I am glad you are going to take her home; and, if you will take the trouble with Eliza and Ann, I am the very last to object.
Tom, I shall certainly assist at college; and, I am sure, the Doctor expects that I should do the same for Horace: but I must make my arrangements, so as not to run in debt.
I have wrote to the Duke; but, by your account, I fear he is not alive. I write, because you wish me; and, because I like the Duke, and hope he will leave you some money. But, for myself, I can have no right to expect a farthing: nor would I be a legacy hunter for the world; I never knew any good come from it.
I send you a letter from Mr. Falconet. I am afraid, they have made a jumble about the amorins. And I send you a very impertinent letter from that old cat. I have sent her a very dry answer, and told her, I should send the sweetmeats to you. I always hated the old bitch! But, was she young, and as beautiful as an angel, I am engaged; I am all, soul and body, my Emmas: nor would I change her for all this world could give me.
I would not have Horatia think of a dog. I shall not bring her one; and, I am sure, she is better without a pet of that sort. But, she is like her mother, would get all the old dogs in the place about her.
I am so sea-sick, that I cannot write another line; except, to say—God Almighty bless you, my dearest beloved Emma! prays, ever, your faithful
NELSON & BRONTE.
Victory, April 2d, 1804.
I have, my Dearest Beloved Emma, been so uneasy for this last month; desiring, most ardently, to hear of your well doing!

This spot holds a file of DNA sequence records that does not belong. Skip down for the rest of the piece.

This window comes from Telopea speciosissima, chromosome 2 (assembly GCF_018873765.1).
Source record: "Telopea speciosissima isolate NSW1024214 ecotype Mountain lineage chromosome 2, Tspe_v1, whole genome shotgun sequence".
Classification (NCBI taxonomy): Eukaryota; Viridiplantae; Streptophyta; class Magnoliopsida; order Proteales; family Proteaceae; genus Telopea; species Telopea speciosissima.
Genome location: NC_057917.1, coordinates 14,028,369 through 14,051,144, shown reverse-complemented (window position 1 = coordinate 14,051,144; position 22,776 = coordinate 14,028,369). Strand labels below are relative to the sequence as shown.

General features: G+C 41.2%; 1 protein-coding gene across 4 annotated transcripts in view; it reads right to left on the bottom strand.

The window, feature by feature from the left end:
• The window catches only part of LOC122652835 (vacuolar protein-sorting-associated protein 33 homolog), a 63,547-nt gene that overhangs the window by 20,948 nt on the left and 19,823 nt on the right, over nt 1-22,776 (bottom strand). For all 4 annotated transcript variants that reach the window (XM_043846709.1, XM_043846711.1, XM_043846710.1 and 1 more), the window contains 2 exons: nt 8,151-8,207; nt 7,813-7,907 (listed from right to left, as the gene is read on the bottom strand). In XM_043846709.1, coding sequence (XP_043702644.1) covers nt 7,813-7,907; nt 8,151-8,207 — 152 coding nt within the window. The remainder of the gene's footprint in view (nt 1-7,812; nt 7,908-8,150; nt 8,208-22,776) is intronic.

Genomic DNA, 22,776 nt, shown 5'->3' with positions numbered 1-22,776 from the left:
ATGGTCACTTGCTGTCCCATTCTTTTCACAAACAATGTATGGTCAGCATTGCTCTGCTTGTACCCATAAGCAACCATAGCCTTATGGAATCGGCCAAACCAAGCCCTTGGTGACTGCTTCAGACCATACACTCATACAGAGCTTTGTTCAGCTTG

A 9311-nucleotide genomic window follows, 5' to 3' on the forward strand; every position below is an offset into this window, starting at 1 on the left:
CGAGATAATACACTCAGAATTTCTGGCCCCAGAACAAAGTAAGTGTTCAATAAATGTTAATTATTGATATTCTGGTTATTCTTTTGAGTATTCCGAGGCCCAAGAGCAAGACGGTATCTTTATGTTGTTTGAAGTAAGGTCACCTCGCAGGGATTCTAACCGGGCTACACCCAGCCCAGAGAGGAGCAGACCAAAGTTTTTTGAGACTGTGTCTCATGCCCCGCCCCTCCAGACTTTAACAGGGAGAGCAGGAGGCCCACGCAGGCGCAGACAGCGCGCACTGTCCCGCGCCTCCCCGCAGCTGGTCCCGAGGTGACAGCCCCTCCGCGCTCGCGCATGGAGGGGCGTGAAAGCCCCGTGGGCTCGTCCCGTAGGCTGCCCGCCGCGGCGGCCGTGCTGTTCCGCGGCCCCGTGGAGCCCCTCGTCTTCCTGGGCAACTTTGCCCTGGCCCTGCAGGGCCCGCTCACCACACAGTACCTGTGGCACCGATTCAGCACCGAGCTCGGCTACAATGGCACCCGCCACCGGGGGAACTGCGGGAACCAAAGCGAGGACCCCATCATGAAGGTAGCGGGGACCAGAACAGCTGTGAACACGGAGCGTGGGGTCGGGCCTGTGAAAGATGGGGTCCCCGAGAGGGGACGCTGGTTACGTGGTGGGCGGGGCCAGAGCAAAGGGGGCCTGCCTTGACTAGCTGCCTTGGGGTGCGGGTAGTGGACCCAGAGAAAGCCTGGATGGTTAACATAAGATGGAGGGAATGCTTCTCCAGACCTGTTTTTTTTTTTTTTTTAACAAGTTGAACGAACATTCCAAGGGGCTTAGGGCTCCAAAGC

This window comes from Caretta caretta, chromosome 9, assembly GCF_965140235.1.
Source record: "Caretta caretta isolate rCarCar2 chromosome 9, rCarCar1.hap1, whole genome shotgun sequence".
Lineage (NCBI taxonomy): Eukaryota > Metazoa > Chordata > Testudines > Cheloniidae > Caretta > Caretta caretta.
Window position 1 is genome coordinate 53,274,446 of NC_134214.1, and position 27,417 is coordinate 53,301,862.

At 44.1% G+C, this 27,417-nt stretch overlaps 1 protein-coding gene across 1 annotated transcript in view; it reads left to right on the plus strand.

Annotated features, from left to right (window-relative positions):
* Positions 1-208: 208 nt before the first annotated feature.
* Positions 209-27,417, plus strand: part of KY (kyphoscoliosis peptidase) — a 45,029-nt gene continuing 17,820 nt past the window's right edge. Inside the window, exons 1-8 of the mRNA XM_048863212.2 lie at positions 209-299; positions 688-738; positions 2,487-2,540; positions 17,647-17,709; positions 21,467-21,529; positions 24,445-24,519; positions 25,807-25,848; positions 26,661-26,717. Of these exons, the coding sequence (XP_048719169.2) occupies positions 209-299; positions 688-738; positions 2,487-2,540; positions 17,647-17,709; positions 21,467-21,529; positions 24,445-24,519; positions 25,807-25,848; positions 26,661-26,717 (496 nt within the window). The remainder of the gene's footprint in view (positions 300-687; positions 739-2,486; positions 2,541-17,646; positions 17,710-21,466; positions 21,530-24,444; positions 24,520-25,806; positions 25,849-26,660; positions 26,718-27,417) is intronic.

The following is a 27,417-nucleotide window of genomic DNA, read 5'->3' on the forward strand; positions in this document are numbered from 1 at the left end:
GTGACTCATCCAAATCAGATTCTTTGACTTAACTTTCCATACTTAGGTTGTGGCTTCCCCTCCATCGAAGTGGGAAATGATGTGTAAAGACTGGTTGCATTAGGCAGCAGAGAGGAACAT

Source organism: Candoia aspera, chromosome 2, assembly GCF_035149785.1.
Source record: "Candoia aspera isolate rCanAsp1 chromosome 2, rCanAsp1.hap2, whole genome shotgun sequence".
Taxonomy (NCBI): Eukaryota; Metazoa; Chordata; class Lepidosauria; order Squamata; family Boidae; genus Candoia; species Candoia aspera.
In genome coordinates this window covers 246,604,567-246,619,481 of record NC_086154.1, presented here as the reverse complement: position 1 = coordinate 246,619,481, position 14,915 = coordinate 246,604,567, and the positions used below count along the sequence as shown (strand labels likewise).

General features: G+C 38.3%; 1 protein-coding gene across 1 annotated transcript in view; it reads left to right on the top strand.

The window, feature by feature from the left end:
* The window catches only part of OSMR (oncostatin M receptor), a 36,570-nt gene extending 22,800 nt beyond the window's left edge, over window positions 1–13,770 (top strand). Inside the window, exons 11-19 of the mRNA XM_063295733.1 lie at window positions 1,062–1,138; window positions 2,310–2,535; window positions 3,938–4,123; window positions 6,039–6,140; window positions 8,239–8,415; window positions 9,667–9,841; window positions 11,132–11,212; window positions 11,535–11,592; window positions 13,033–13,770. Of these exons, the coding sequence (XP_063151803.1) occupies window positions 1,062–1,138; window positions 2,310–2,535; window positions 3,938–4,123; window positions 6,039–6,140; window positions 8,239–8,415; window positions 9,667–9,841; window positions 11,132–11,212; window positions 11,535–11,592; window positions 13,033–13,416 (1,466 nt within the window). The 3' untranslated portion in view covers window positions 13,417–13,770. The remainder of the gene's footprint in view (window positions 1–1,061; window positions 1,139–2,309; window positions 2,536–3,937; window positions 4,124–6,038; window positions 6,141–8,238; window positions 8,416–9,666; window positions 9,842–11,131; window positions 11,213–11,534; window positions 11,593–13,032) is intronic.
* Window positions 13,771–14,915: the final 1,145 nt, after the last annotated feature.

Captain Capel brought me your letters, sent by the Thisbe, from Gibraltar. I opened—opened—found none but December, and early in January. I was in such an agitation! At last, I found one without a date: which, thank God! told my poor heart, that you was recovering; but, that dear little Emma was no more! and, that Horatia had been so very ill—it all together upset me.
But, it was just at bed-time; and I had time to reflect, and be thankful to God for sparing you and our dear Horatia. I am sure, the loss of one—much more, both—would have drove me mad. I was so agitated, as it was, that I was glad it was night, and that I could be by myself.
Kiss dear Horatia, for me: and tell her, to be a dutiful and good child; and, if she is, that we shall always love her.
You may, if you like, tell Mrs. G. that I shall certainly settle a small pension on her. It shall not be large, as we may have the pleasure of making her little presents; and, my dearest Emma, I shall not be wanting to every body who has been kind to you, be they servants or gentlefolks.
Admiral Lutwidge is a good man; and, I like Mrs. Lutwidge—and shall, always more, because she is fond of you.